DALLAS (CN) – A Dallas federal judge on Friday afternoon sentenced disgraced former mayor and city councilman Dwaine Caraway to 56 months in prison on corruption charges for accepting bribes to support a school bus stop-arm camera vendor.
U.S. District Judge Barbara M.G. Lynn ordered Caraway to report to the Bureau of Prisons on May 5 and to pay over $500,000 in restitution. Caraway pleaded guilty eight months ago to one count of bribery and one count of tax evasion. He had faced up to seven years in federal prison under his plea agreement.
He admitted to accepting $450,000 in bribes to support the installation of traffic violation cameras on the buses of the now-defunct Dallas County Schools agency.
Caraway looked down silently as Lynn said “this is a sad day” for Dallas.
“I am disgusted by your conduct,” the judge said. “When this goes on for six years, it is difficult to call it a mistake … it became a habit.”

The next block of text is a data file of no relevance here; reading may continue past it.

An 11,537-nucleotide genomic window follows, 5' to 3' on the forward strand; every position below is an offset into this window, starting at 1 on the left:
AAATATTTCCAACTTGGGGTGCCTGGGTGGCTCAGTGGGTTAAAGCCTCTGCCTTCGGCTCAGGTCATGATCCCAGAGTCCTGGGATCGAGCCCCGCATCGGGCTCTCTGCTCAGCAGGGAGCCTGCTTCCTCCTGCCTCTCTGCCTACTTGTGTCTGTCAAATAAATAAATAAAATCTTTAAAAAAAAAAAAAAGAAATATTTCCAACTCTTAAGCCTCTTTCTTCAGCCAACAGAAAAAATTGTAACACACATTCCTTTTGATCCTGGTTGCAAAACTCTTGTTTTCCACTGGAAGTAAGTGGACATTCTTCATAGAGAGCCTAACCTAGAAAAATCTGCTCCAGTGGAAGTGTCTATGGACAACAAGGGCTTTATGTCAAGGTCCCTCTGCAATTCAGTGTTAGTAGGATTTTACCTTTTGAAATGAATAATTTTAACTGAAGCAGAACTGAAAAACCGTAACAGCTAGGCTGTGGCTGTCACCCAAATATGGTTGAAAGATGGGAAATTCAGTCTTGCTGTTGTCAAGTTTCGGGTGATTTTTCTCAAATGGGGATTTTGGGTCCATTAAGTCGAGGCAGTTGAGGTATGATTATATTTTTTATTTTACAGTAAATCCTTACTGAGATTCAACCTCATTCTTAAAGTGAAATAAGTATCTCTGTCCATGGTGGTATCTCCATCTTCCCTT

A career politician from south Dallas, Caraway immediately resigned after his guilty plea as city council member for District 4 and as mayor pro tem. He had previously served as acting mayor in 2011 for four months before the election of current mayor Mike Rawlings.
Testifying at the sentencing hearing, Caraway apologized to the citizens of Dallas, lamenting that “I have let a lot of people down.” He said “these are the darkest days of my life” and that “I did not plan to end my career in politics” like this.
“I stand before you embarrassed and ashamed,” he said. “I have humiliated the city of Dallas and I humiliated my council colleagues.”
Caraway last made headlines three years ago when he engaged in a shoving match with Dallas County Commissioner John Wiley Price during a debate on a gospel radio station that devolved into personal attacks on each other.
Caraway’s guilty plea came four months after the former superintendent of the Dallas County Schools bus agency admitted to accepting $3 million in bribes in exchange for handing out $70 million in stop-arm camera contracts.
The massive contracts led to the insolvency of the agency, which was tasked with bussing children from school districts within Dallas County. The agency’s collapse forced the Dallas Independent School District to purchase much of its assets to bus its own students to and from school.